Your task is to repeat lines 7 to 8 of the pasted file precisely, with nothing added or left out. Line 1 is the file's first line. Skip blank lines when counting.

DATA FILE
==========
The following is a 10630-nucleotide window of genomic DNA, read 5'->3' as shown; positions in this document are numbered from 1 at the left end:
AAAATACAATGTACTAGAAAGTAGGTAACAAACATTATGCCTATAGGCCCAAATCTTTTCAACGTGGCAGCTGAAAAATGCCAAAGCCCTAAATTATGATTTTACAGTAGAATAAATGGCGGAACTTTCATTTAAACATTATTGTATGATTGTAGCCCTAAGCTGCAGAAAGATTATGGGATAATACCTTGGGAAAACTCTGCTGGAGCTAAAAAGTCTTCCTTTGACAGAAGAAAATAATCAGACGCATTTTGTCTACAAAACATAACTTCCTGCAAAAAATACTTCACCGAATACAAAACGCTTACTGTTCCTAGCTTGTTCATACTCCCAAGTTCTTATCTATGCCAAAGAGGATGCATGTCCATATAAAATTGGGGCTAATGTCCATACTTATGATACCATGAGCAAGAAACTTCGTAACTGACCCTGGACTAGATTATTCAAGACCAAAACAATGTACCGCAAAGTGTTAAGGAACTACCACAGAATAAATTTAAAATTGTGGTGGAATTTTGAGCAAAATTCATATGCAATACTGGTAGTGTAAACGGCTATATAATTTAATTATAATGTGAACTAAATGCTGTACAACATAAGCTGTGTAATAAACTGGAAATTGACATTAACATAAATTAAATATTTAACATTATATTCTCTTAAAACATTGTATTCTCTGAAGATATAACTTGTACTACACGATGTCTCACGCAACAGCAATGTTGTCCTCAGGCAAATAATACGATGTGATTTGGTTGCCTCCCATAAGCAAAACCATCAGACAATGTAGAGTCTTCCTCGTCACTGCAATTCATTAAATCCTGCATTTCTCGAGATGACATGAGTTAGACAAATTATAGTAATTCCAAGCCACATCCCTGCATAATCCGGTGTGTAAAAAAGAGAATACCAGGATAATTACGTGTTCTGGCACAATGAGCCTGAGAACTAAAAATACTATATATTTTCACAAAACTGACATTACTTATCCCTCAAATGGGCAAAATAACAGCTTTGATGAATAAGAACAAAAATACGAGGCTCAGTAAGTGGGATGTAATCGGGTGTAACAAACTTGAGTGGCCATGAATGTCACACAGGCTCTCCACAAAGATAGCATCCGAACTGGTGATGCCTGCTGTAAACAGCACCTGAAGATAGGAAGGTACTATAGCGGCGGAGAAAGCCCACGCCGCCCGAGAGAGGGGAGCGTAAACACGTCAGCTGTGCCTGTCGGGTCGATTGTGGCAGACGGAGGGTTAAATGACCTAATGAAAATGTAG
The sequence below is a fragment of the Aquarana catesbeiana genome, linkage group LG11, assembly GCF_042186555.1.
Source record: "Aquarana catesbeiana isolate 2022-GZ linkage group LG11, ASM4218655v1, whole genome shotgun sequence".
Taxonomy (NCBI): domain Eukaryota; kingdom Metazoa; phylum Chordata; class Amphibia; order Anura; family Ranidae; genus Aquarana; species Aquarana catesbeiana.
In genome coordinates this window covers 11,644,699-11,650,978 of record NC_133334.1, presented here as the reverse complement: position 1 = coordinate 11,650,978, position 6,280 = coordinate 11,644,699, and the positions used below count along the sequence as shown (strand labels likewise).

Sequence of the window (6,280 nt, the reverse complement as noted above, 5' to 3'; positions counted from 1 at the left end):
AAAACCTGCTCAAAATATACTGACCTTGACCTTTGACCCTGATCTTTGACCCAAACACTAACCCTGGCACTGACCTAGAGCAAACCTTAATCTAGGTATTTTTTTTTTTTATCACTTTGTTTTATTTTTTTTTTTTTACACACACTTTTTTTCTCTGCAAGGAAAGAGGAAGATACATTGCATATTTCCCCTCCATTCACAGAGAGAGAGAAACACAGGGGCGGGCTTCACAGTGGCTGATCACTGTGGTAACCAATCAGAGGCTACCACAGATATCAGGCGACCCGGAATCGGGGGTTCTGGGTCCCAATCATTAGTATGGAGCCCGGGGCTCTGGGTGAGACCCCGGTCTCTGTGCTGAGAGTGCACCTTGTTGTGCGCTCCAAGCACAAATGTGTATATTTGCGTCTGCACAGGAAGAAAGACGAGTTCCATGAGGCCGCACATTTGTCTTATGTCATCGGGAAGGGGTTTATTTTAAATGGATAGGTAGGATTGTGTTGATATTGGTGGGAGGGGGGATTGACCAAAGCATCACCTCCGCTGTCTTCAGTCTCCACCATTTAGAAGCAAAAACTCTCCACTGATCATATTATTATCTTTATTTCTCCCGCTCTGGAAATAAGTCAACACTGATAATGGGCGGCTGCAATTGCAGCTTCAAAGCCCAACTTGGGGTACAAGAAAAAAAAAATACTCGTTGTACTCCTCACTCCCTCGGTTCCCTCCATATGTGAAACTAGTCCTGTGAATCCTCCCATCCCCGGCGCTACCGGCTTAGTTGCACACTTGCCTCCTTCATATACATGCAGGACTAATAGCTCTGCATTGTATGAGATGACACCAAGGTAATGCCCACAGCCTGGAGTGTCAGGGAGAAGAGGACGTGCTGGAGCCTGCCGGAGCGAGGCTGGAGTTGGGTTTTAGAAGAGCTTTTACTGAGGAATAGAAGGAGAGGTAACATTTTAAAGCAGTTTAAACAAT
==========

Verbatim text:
Sequence of the window (6,280 nt, the reverse complement as noted above, 5' to 3'; positions counted from 1 at the left end):
AAAACCTGCTCAAAATATACTGACCTTGACCTTTGACCCTGATCTTTGACCCAAACACTAACCCTGGCACTGACCTAGAGCAAACCTTAATCTAGGTATTTTTTTTTTTTATCACTTTGTTTTATTTTTTTTTTTTTACACACACTTTTTTTCTCTGCAAGGAAAGAGGAAGATACATTGCATATTTCCCCTCCATTCACAGAGAGAGAGAAACACAGGGGCGGGCTTCACAGTGGCTGATCACTGTGGTAACCAATCAGAGGCTACCACAGATATCAGGCGACCCGGAATCGGGGGTTCTGGGTCCCAATCATTAGTATGGAGCCCGGGGCTCTGGGTGAGACCCCGGTCTCTGTGCTGAGAGTGCACCTTGTTGTGCGCTCCAAGCACAAATGTGTATATTTGCGTCTGCACAGGAAGAAAGACGAGTTCCATGAGGCCGCACATTTGTCTTATGTCATCGGGAAGGGGTTTATTTTAAATGGATAGGTAGGATTGTGTTGATATTGGTGGGAGGGGGGATTGACCAAAGCATCACCTCCGCTGTCTTCAGTCTCCACCATTTAGAAGCAAAAACTCTCCACTGATCATATTATTATCTTTATTTCTCCCGCTCTGGAAATAAGTCAACACTGATAATGGGCGGCTGCAATTGCAGCTTCAAAGCCCAACTTGGGGTACAAGAAAAAAAAAATACTCGTTGTACTCCTCACTCCCTCGGTTCCCTCCATATGTGAAACTAGTCCTGTGAATCCTCCCATCCCCGGCGCTACCGGCTTAGTTGCACACTTGCCTCCTTCATATACATGCAGGACTAATAGCTCTGCATTGTATGAGATGACACCAAGGTAATGCCCACAGCCTGGAGTGTCAGGGAGAAGAGGACGTGCTGGAGCCTGCCGGAGCGAGGCTGGAGTTGGGTTTTAGAAGAGCTTTTACTGAGGAATAGAAGGAGAGGTAACATTTTAAAGCAGTTTAAACAAT